INDIANAPOLIS — Call 6 Investigates has uncovered the Indiana State Department of Toxicology is struggling to keep up with the growing number of impaired driver cases in Indiana.
As police departments become more adept at recognizing drugged drivers, more law enforcement agencies are making arrests and pulling blood samples from impaired driving suspects.
When a driver is arrested for drunk or impaired driving, a nurse takes their blood.
Most of the blood samples end up at the Indiana State Department of Toxicology forensic lab where scientists test them for drugs and alcohol.
They have a backlog of 6,000 cases, almost all of which are drug and alcohol OWI related.
Since the lab opened in 2012, the Indiana State Department of Toxicology has seen a 94% increase in case submissions, according to director Ed Littlejohn.
Littlejohn said police, prosecutors and coroners are becoming more aware of the lab.
Plus, police departments are using more drug recognition experts to better detect when a driver is on drugs even if they pass a breathalyzer.
Littlejohn said the backlog also happened because they took time to improve their screening methods.
“Our scientists developed a method so that we could go to one instrument to screen for all the drugs, and that takes time,” said Littlejohn.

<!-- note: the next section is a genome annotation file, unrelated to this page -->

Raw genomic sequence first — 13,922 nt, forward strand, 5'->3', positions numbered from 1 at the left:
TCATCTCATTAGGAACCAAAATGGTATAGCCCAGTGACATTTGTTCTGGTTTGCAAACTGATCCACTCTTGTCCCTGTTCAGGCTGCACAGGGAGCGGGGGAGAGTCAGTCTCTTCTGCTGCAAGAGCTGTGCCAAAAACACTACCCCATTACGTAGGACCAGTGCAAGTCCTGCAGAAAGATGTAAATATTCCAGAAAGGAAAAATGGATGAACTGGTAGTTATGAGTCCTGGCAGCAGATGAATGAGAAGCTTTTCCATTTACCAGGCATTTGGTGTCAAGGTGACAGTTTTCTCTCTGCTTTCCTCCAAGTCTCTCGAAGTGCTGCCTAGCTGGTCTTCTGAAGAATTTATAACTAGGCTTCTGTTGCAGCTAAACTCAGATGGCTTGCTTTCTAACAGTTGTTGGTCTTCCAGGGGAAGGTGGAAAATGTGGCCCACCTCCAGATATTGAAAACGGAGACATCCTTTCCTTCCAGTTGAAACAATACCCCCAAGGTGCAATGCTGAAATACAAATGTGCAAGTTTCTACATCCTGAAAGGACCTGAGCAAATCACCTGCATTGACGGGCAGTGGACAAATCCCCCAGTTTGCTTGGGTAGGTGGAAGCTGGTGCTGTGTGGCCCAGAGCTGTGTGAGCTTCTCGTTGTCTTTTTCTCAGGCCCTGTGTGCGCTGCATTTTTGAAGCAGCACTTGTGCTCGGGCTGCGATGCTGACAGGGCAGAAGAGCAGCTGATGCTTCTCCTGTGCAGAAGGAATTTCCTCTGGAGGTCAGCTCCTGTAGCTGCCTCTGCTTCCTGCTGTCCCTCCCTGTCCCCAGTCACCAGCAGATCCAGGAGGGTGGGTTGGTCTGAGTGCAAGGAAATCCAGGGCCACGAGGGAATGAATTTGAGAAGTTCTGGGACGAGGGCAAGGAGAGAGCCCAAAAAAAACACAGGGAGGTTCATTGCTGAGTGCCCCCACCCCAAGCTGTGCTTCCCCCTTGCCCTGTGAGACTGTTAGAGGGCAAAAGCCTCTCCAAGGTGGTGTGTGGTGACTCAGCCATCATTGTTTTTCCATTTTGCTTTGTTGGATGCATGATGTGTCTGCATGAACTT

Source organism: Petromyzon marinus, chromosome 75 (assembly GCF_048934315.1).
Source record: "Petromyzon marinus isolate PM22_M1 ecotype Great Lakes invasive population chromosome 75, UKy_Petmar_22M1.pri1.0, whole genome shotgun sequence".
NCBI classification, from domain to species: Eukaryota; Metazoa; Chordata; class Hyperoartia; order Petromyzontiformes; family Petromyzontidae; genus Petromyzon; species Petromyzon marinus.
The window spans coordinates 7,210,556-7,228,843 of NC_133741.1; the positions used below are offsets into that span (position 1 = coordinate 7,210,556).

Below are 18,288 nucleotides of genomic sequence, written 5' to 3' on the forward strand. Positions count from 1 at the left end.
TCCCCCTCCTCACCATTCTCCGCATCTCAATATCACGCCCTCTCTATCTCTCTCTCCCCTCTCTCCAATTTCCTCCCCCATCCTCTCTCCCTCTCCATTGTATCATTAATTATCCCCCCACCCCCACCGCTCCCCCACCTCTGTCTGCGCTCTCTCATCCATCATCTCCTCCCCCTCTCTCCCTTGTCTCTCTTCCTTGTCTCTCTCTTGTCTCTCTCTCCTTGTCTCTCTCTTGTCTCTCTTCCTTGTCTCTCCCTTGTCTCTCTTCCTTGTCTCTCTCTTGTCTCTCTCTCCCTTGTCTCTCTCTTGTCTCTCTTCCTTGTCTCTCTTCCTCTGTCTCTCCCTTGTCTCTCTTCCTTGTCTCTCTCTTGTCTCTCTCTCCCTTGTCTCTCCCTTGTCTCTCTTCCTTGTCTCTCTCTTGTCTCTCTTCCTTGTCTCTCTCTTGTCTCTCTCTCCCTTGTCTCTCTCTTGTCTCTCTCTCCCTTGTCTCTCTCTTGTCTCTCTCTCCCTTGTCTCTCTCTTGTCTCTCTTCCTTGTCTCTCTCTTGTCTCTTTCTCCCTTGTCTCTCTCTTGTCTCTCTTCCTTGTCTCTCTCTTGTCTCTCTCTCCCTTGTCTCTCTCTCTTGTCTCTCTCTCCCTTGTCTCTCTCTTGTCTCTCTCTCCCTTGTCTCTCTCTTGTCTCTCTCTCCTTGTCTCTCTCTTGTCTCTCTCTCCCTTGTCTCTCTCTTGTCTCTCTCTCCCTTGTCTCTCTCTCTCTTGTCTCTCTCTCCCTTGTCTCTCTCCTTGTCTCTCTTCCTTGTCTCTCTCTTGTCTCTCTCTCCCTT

Of the blood that tests positive for drugs, 60% are positive for THC or marijuana, according to the 2018 annual report.
“Of the cases that screened positive, 35.2% were positive for opioids (with 11.4% being positive for Fentanyl), 33.4% were positive for benzodiazepines/z-drugs; 38.9% were positive for stimulants; 1.5% were positive for muscle relaxants, and less than 1% were positive for barbiturates,” read the 2018 report for the Indiana State Department of Toxicology.
The lab has 9 scientists to process thousands of impaired driving cases.
“Our staffing is something we are building upon,” said Littlejohn.
Currently, the oldest case awaiting testing is 10 months old.
That means police and prosecutors may have to wait almost a year to get results back, which can impact victims and defendants who are waiting for criminal cases to get resolved.
Littlejohn said they can prioritize cases if need be such as in a fatal crash, or any case involving children or the elderly.
“It’s a lot of work,” said Littlejohn. “Our plan is by the end of the year to have our turnaround time down to 4-5 months, basically cutting it in half through the year.”
The new state budget, just signed by Governor Eric Holcomb, adds a 10th scientist to the lab as of July 1.
Littlejohn says the additional scientist will help reduce the backlog.
Some police departments still use private labs and hospitals to do their blood analyses.
The State Department of Toxicology is working to get national accreditation to add even more credence to their test results.
"If we get a sample, it is accurately tested and the results- we will stand behind every time," said Littlejohn.
Workers at the state lab do not take it for granted that public safety is on the line, and their results help keep drugged and drunk drivers off the road.
"The stress involved in forensics is always present because of that,” said Littlejohn. “We try to keep the stress of the scientists. I want quality lab work and management handles the stress."